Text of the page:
Glorification or real need? Plastic surgery show turns Korean man into "flower boy"

Suffering from low self-confidence due to his looks and saggy "manboobs" caused by his obesity and subsequent weight loss, South Korean Park Jin Pei turned to plastic surgery reality show "Let Me In" for help.

Hong Kong's Apple Daily reported that 21-year-old Park's hatred for his appearance caused him to hole himself up at home and refuse to see strangers.

Weighing 134kg originally, he had strived hard to lose weight, but had not expected that the rapid weight loss would come with a price - saggy breasts that resembled those of an old woman.

The unexpected result caused him to withdraw into himself to a greater degree and made his parents extremely worried. Desperate to give their son happiness, they sought the help of a popular Korean variety show which specialises in transforming people with the help of plastic surgery.

The show brought in specialist physicians to transform him physically, but also convinced Park to undergo psychological help. Through the help of a psychologist, it was discovered that Park had mental trauma left over from the years of bullying he suffered in school.

The plastic surgeons decided to remove his saggy "breasts" to return his chest to the way it looked before and also alter the proportion of his face.

Park also kept up his weight loss goal throughout the programme and managed to drop down to 68kg.

His resulting appearance was aired on Korean television and shocked his family and viewers alike.

He had fat grafting done to his forehead, surgery to the eyes, nose, chest and a total of seven main parts of his body. According to the programme, it cost an estimated 51.2 million won (S$57,497).

However, his transformation and that of many others on the show has led some to claim that the show is encouraging Koreans to go for unnecessary plastic surgery while ignoring the dangers of extreme procedures. 

Is reality TV promoting unhealthy plastic surgery craze?

Is reality TV promoting unhealthy plastic surgery craze?

"Let Me In" is a cosmetic surgery makeover reality TV show on cable channel StoryOn, which has returned for a third season.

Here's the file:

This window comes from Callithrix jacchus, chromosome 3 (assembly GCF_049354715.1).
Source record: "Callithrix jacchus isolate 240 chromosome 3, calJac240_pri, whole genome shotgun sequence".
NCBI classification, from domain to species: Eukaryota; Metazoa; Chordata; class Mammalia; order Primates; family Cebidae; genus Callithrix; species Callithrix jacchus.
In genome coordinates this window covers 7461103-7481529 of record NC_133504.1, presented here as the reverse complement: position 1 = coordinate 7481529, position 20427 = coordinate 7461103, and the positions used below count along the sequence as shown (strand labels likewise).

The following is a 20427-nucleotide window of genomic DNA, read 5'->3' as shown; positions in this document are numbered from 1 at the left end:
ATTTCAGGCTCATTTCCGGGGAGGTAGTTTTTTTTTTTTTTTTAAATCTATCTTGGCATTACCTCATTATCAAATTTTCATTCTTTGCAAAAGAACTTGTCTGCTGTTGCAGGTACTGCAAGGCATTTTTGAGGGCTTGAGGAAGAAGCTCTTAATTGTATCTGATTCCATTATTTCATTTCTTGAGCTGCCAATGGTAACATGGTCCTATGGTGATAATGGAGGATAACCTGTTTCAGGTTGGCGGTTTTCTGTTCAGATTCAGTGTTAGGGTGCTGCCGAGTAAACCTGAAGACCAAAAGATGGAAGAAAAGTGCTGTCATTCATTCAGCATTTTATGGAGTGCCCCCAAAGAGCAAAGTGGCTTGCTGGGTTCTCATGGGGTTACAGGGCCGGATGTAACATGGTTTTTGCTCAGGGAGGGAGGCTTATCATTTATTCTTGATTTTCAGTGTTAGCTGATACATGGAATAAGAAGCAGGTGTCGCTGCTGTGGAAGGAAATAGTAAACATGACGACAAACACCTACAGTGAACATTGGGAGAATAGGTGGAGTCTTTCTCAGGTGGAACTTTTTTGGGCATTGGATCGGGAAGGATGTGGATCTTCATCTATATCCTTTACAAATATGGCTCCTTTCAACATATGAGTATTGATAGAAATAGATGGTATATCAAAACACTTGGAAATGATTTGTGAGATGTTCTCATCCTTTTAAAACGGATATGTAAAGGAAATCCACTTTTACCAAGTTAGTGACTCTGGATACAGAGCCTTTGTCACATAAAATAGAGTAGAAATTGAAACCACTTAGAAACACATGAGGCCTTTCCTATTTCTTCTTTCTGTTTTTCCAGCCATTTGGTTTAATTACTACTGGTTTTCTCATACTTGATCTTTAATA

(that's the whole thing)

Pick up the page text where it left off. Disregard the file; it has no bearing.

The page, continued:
According to the production crew, the before-and-after images of the contestants have kept viewers tuned in and attracted the most applicants since its launch in 2011. The number of applicants increased from 300 for the first season to 2,000 for the second, and to 4,300 for the third.

The show "aims to offer physical, psychological and social help to those who are suffering because of their appearances" by a panel of specialists that range from plastic surgeons, a dentist, a psychiatrist and stylists.

According to some viewer comments, the programme makes people believe that cosmetic surgery is somehow simple in the course of transformation, which features some risky procedures such as jawline surgery, which used to be limited to people with dental problems.

However, the jawline surgery that shaves a square jawline to create an oval face has become increasingly popular after some celebrities openly admitted to having it. And somewhat simpler surgeries, such as double-eyelid and nose jobs, have become so common that teenage girls drop by plastic surgeons for procedures during school breaks.

The programme vowed that it will focus on making over one's life instead of just changing their looks, but opponents claim that it drives demand for cosmetic surgery in Korea by glorifying the dramatic transformation of contestants who undergo multiple surgeries.

Some point out the show downplays contestants' problems to a matter of looks, ignoring overall society or other factors.

"Some contestants experience family separation, poverty and violence, which are mostly from social structural problems, but the show somehow blames those problems on their looks," wrote culture critic Kim.

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